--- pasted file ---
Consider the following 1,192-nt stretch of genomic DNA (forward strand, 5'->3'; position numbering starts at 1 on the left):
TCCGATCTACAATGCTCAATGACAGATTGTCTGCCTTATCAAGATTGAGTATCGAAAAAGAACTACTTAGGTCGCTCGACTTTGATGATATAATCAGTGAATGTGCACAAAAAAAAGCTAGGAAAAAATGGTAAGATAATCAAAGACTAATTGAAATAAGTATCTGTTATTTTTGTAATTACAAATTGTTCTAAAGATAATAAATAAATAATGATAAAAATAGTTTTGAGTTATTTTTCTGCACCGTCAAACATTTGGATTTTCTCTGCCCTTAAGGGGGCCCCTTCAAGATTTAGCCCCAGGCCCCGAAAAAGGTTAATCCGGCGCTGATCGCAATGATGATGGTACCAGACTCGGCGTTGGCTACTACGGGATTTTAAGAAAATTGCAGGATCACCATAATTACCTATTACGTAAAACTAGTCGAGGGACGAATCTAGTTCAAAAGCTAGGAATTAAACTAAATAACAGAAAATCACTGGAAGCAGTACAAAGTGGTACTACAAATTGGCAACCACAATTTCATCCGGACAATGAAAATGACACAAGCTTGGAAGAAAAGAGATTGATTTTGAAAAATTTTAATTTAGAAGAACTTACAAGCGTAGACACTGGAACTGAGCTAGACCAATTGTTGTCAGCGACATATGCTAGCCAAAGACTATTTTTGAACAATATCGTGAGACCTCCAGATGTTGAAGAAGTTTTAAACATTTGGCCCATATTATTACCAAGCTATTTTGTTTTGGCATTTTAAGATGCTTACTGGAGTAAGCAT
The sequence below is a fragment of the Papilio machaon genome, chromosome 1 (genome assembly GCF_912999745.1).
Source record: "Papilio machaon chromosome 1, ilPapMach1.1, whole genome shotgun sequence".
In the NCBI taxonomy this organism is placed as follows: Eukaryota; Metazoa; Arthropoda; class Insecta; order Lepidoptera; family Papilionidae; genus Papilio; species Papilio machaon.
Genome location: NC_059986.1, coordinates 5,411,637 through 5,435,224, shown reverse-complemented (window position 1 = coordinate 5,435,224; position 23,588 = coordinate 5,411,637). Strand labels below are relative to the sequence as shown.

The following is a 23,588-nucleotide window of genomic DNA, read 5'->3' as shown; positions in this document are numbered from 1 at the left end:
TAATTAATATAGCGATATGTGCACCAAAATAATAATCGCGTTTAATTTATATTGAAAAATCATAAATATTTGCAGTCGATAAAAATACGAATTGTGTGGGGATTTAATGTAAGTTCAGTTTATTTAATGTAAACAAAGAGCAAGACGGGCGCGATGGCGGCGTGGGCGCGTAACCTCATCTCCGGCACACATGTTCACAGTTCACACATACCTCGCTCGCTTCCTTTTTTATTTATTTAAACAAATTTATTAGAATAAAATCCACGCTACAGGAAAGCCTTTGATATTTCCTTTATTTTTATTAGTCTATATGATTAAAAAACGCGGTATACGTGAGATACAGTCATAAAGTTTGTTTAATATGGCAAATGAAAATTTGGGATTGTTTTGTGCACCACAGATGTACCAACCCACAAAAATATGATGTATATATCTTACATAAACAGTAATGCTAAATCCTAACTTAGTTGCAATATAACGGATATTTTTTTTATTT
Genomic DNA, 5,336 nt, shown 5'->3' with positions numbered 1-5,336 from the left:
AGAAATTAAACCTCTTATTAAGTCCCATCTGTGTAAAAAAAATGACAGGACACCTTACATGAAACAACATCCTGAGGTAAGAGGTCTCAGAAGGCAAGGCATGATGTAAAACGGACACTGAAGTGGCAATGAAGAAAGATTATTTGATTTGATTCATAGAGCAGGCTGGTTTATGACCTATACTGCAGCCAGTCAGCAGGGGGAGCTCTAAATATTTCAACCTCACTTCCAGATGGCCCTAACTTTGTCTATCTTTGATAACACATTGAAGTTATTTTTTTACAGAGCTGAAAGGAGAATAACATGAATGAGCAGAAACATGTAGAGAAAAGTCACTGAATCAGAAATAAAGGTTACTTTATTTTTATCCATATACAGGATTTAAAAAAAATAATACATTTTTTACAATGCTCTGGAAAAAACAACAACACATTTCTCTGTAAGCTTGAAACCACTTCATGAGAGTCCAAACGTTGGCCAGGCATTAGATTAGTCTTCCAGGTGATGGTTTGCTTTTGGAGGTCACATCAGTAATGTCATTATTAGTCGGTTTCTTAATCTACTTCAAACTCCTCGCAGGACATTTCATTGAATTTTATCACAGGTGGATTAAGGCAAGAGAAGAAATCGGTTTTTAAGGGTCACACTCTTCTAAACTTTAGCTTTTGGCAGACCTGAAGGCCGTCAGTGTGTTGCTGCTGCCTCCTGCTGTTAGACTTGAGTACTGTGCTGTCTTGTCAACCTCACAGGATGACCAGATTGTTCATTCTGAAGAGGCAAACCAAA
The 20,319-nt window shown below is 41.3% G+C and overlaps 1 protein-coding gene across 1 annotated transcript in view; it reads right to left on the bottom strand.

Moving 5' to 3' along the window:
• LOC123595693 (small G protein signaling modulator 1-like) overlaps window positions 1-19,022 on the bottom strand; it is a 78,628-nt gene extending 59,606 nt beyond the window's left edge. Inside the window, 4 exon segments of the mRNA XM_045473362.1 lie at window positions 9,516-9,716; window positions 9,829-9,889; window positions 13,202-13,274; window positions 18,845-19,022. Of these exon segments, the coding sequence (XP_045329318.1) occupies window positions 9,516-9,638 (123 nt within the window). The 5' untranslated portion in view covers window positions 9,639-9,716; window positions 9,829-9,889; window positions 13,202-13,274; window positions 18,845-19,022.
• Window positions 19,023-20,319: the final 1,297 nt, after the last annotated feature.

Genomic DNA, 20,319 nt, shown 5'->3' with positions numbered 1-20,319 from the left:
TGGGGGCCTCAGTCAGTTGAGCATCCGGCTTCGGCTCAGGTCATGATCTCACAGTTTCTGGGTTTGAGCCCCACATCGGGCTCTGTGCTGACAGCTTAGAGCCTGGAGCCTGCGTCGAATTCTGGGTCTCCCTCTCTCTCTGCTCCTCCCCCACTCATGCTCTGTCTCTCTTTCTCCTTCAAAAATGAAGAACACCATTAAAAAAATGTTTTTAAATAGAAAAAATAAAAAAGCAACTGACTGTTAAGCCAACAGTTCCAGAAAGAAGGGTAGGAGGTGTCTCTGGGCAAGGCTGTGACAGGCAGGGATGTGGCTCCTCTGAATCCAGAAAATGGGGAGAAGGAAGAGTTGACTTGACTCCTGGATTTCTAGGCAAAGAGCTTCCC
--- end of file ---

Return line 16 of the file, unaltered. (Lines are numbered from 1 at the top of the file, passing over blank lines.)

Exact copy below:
TGGGGGCCTCAGTCAGTTGAGCATCCGGCTTCGGCTCAGGTCATGATCTCACAGTTTCTGGGTTTGAGCCCCACATCGGGCTCTGTGCTGACAGCTTAGAGCCTGGAGCCTGCGTCGAATTCTGGGTCTCCCTCTCTCTCTGCTCCTCCCCCACTCATGCTCTGTCTCTCTTTCTCCTTCAAAAATGAAGAACACCATTAAAAAAATGTTTTTAAATAGAAAAAATAAAAAAGCAACTGACTGTTAAGCCAACAGTTCCAGAAAGAAGGGTAGGAGGTGTCTCTGGGCAAGGCTGTGACAGGCAGGGATGTGGCTCCTCTGAATCCAGAAAATGGGGAGAAGGAAGAGTTGACTTGACTCCTGGATTTCTAGGCAAAGAGCTTCCC